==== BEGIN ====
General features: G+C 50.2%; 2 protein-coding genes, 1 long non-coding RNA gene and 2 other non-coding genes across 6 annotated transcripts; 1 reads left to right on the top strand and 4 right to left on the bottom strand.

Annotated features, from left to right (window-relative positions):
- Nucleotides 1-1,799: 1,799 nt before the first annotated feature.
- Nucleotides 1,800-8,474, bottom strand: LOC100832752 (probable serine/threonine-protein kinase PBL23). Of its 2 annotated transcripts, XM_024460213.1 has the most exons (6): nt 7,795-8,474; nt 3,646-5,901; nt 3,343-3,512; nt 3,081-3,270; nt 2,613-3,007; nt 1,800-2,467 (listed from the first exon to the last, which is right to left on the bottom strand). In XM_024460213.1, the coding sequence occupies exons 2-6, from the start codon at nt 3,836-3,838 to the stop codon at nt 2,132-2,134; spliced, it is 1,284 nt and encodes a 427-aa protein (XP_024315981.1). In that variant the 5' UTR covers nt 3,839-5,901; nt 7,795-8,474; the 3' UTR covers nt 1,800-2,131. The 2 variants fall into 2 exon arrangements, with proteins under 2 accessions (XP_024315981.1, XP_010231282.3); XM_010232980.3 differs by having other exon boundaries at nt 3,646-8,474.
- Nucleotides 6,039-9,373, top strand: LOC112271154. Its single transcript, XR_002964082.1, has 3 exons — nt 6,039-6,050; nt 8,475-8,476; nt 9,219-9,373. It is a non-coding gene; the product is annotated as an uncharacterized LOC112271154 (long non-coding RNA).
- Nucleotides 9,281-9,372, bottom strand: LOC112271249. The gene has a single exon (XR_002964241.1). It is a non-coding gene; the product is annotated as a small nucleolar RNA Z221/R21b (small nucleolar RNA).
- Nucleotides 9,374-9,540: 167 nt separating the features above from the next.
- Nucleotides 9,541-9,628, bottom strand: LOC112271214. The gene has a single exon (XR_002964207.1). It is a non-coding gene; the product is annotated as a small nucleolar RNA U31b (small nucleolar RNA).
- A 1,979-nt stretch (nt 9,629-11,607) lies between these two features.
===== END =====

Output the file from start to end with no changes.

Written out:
General features: G+C 50.2%; 2 protein-coding genes, 1 long non-coding RNA gene and 2 other non-coding genes across 6 annotated transcripts; 1 reads left to right on the top strand and 4 right to left on the bottom strand.

Annotated features, from left to right (window-relative positions):
- Nucleotides 1-1,799: 1,799 nt before the first annotated feature.
- Nucleotides 1,800-8,474, bottom strand: LOC100832752 (probable serine/threonine-protein kinase PBL23). Of its 2 annotated transcripts, XM_024460213.1 has the most exons (6): nt 7,795-8,474; nt 3,646-5,901; nt 3,343-3,512; nt 3,081-3,270; nt 2,613-3,007; nt 1,800-2,467 (listed from the first exon to the last, which is right to left on the bottom strand). In XM_024460213.1, the coding sequence occupies exons 2-6, from the start codon at nt 3,836-3,838 to the stop codon at nt 2,132-2,134; spliced, it is 1,284 nt and encodes a 427-aa protein (XP_024315981.1). In that variant the 5' UTR covers nt 3,839-5,901; nt 7,795-8,474; the 3' UTR covers nt 1,800-2,131. The 2 variants fall into 2 exon arrangements, with proteins under 2 accessions (XP_024315981.1, XP_010231282.3); XM_010232980.3 differs by having other exon boundaries at nt 3,646-8,474.
- Nucleotides 6,039-9,373, top strand: LOC112271154. Its single transcript, XR_002964082.1, has 3 exons — nt 6,039-6,050; nt 8,475-8,476; nt 9,219-9,373. It is a non-coding gene; the product is annotated as an uncharacterized LOC112271154 (long non-coding RNA).
- Nucleotides 9,281-9,372, bottom strand: LOC112271249. The gene has a single exon (XR_002964241.1). It is a non-coding gene; the product is annotated as a small nucleolar RNA Z221/R21b (small nucleolar RNA).
- Nucleotides 9,374-9,540: 167 nt separating the features above from the next.
- Nucleotides 9,541-9,628, bottom strand: LOC112271214. The gene has a single exon (XR_002964207.1). It is a non-coding gene; the product is annotated as a small nucleolar RNA U31b (small nucleolar RNA).
- A 1,979-nt stretch (nt 9,629-11,607) lies between these two features.